So it’s back to the mini-series with Part 2 of “Germany: What’s the difference?”!
Most people would say a week is broken into milestones and to demonstrate, here are a few typical expressions or comments:
Hump Day (Wednesday), TGIF (Friday) and then there are the Monday blues.
But in Germany, there is an additional component of the weekly milestones.
Sunday = Ruhetag (Resting Day)
Of course, in the US the intent is there. But in reality, what does Sunday mean for most people? It means running around to finish up errands. It means grocery and supply shopping for the upcoming week because Saturday was used for more interesting activities after a hard week of work.
But where the intent comes in is finding long lines at the stores at 4PM because they close at 6PM instead of 9PM or later. Furthermore, banks are closed and the post is not delivered. And this is the closest the US has come to a resting period.
In Germany, Sunday Ruhetag has been designated as a way to protect small businesses from the overt capitalistic possibilities of big businesses. So therefore, an entire country is literally shut down. In Frankfurt, one will see many, but not all restaurants are open. But in the villages, it’s quite literally the day of rest and all is closed.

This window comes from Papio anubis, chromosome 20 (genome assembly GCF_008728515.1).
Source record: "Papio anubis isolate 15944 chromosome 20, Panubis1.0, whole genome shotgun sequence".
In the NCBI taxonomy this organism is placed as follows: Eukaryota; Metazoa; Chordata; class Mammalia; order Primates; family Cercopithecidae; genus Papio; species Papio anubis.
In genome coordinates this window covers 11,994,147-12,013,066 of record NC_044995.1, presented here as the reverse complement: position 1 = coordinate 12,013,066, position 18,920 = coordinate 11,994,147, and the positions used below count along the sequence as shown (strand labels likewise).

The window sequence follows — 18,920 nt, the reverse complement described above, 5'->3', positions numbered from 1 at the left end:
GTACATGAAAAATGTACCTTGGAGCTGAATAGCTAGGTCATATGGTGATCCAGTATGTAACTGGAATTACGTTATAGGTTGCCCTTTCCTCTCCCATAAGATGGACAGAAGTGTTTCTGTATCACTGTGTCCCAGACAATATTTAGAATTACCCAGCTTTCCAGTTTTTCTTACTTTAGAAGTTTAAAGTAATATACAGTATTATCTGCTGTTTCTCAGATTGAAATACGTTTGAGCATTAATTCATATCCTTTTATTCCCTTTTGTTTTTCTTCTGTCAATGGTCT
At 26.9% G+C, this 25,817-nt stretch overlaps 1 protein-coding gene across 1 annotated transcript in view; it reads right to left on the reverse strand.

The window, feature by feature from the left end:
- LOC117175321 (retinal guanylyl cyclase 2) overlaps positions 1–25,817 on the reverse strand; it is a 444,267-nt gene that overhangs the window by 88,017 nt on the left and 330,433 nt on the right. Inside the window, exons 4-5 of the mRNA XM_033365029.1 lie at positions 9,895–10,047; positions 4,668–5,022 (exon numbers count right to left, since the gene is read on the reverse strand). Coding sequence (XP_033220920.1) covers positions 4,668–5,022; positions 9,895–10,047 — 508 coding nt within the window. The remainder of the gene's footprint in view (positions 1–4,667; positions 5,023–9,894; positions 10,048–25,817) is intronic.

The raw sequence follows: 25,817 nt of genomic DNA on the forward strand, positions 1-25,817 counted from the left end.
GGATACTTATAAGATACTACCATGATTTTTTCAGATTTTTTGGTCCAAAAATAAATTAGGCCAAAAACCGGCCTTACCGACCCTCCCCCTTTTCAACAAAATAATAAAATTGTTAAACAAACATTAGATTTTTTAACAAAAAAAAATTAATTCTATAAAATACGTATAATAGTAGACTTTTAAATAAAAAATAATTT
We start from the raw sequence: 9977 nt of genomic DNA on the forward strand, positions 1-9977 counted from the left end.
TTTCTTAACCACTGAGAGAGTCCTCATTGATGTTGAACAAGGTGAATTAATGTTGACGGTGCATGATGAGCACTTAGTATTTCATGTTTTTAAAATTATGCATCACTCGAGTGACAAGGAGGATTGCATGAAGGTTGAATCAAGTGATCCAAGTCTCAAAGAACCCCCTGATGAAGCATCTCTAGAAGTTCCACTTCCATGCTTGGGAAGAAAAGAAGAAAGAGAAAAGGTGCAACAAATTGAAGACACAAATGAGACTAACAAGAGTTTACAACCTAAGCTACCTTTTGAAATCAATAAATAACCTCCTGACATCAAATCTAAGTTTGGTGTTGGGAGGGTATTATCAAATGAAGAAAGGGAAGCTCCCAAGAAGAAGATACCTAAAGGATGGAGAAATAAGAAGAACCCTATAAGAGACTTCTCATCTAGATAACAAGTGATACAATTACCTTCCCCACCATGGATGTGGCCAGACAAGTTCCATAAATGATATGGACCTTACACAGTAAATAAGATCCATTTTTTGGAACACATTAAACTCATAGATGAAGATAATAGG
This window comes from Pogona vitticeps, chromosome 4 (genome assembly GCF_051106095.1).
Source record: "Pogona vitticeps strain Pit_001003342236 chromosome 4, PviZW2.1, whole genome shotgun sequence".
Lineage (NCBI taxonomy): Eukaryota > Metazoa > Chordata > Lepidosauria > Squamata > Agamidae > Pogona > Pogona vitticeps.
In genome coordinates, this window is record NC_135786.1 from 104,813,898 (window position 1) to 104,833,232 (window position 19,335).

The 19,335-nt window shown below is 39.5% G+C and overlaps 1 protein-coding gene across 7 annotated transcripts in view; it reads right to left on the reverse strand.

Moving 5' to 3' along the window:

This goes as far as to ban noise that comes from any sort of “work”. On this day, a neighbor has the right to complain about the sound of lawn mowing or nail drilling. The day is intended for peace and tranquility.
And I certainly feel a different vibe on Sunday. The neighborhoods are closed down, and even in the Bahnhofsviertel the typical liveliness that gives it its character is somewhat muted. And it’s quite a shock. Coming from NYC, where every day is a circus, Sunday Ruhetag had me stunned.
The simplicity of mandatory rest is well-intentioned but perhaps somewhat disillusioned. Germany is the currently the economic powerhouse of Europe, and to interfere in economic activity so blatantly seems backward.
In these past 6 months, there have been two or three instances of “Verkauksoffener Sonntags” which means shops can choose to open for limited hours on a Sunday. Fortunately, they came directly after moving to Frankfurt. M began to work on April 1st, and we arrived to Germany on March 27th. That gave us 4.5 days to sort out the most essential details before he began work, and having an open Sunday that week was incredibly useful.
Despite the shock of learning to make sure everything is purchased before 6PM, perhaps someday I will learn to not only accept but welcome a day when commerce is forbidden.
Thanks for reading! Happy Autumn!